before i dive into a different holy week post, i wanted to share something important related to yesterday’s easter hope(less). i definitely didn’t write it for everyone. many are in a really good place related to easter and it’s okay to enjoy it! i’ve noticed that some of us can have survivor’s guilt when it comes to faith. i just want to honor this important thing: we all have our own unique stories that are unfolding in different ways. the best thing we can do is be as true and honest to those stories no matter what they look like and be safe enough to honor others’ as well.
with that, i wanted to share a reprise of a post i wrote 3 easters ago for maundy thursday. even though i can say i have inched toward receiving better, i hope over time it can grow in depth and freedom. i am guessing i might not be the only one who’s better at giving than receiving?
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a new command i give you: love one another. as I have loved you, so you must love one another. by this all men will know that you are my disciples, if you love one another” – john 13:34-35
today is maundy thursday. in latin, maundy means “command”, reflecting the commands that Jesus gave his disciples in the upper room the night he was betrayed. one of my favorite passages of scripture is john 13-17. i come back to it a lot, and especially love the story in john 13 of Jesus and the passage in john 13 of Jesus washing the disciples feet as a powerful example of what love looks like. i am often reminded how it’s really not that hard to wash other people’s feet. i have done it before in my christian experience, and while beautiful, it is not that difficult.
on the other hand, having someone else wash mine–well that’s a whole different story. at the start of the refuge we had a foot washing as part of mercy boot camp, an intensive the refuge hosted. i can say that it was brutally hard for me to soak in the love and sacrifice of my friends as they washed my feet. i will never forget the experience.
i am also more convinced than ever that for most of us, it’s way easier to give than receive. i know it is for me. it’s easy to be in the driver’s seat, the place where we are somehow “helping” or “loving” someone else., the place where we get to offer our love, our time, our resources on someone’s behalf. and i do believe a big reason why the “missional” conversation is popular right now in the wider church is that it is calling out God’s image in us that many modern systems have been neglecting in terms of spiritual formation–to love with more than just words. to enter into the places no one else wants to go and offer hope and help in really tangible ways. and of course, i’m not saying that’s easy.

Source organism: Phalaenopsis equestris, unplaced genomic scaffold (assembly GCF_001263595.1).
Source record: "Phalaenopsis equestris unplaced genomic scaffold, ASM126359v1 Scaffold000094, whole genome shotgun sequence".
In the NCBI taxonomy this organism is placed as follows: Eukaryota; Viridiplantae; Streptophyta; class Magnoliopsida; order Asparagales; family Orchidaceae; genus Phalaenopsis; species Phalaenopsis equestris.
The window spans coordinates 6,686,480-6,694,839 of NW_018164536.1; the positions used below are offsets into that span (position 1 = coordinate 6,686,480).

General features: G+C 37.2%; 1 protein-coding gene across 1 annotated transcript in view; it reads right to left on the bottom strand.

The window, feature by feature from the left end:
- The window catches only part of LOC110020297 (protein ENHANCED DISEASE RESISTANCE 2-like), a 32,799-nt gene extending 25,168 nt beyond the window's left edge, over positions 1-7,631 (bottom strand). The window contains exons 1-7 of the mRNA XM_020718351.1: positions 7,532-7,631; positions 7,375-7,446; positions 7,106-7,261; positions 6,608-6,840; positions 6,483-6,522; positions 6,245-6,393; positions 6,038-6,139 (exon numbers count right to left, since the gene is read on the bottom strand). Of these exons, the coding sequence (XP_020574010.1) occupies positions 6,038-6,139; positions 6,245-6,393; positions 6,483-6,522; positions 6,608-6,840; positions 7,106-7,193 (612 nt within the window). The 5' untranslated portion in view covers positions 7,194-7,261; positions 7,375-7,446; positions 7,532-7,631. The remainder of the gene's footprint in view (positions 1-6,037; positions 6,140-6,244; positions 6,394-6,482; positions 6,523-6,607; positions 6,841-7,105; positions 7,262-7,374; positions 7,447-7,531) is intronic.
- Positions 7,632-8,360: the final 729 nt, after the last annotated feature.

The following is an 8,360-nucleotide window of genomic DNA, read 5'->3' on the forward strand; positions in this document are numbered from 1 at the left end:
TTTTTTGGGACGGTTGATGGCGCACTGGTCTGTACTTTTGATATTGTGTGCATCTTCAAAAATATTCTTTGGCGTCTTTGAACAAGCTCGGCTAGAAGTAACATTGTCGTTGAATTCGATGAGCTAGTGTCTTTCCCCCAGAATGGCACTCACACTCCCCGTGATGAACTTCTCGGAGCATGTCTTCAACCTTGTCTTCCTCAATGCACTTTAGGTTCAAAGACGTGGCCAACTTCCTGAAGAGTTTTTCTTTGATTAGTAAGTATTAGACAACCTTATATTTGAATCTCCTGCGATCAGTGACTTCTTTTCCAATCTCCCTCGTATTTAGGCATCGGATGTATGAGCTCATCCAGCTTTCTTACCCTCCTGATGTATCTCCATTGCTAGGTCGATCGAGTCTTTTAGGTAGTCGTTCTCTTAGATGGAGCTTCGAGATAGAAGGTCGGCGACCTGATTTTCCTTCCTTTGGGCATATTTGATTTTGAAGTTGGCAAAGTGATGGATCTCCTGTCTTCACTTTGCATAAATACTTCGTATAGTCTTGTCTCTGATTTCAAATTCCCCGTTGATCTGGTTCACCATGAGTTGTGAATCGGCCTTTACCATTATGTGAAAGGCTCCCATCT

but i definitely think receiving is much harder than giving.
this powerful story of Jesus washing the disciples feet and calling us to do the same reminded me of how much humility it requires to let someone else wash ours. to humble ourselves and let others’ “good” in, too. to allow ourselves to be vulnerable enough to receive. to respect and recognize what a huge barrier pride, control, and power really are.
yeah, giving is important. serving is important. sacrificial love is important. and on special days like this it seems easy to get convicted by all the focus on sacrificial love and think maybe i just need to give more.
but what if the greater sacrifice is to let someone else wash our feet, instead of us washing theirs?
to receive love instead of give it?
to be like the disciples, and let the least likely person in the room pass love on to us?
true community, true love, is about washing each other’s feet. loving others. letting others love us. the missional conversation is not complete with mainly focusing on giving and not teaching about the power of receiving. receiving from those that we think only need us. receiving from others who are different from us. receiving from those just like us. receiving from the least & the last.
and yeah, one of the prettiest parts of this story is a reminder that we can’t parse it all out and keep God and people separate. i have no doubt that part of loving God is letting God love us through letting people love us. yikes, that’s a lot of letting love in.
maybe that’s the hardest part. maybe that’s why Jesus made this such a big deal. maybe that’s why most of us don’t learn this in churches because most leaders don’t know how to receive and our human default is self-protection. many of us only know how to give. because it’s safer. easier. far more comfortable.
receiving from people, receiving from God are not my strong points. and in these moments of intentional reflection and a steeping in the gospel stories i am painfully aware of how truly annoying the ways of Jesus really are when they get under your skin.
so today, this maundy thursday 2013 i am grateful for Christ’s reminder of what love looks like.
not just giving, but humbly receiving. too.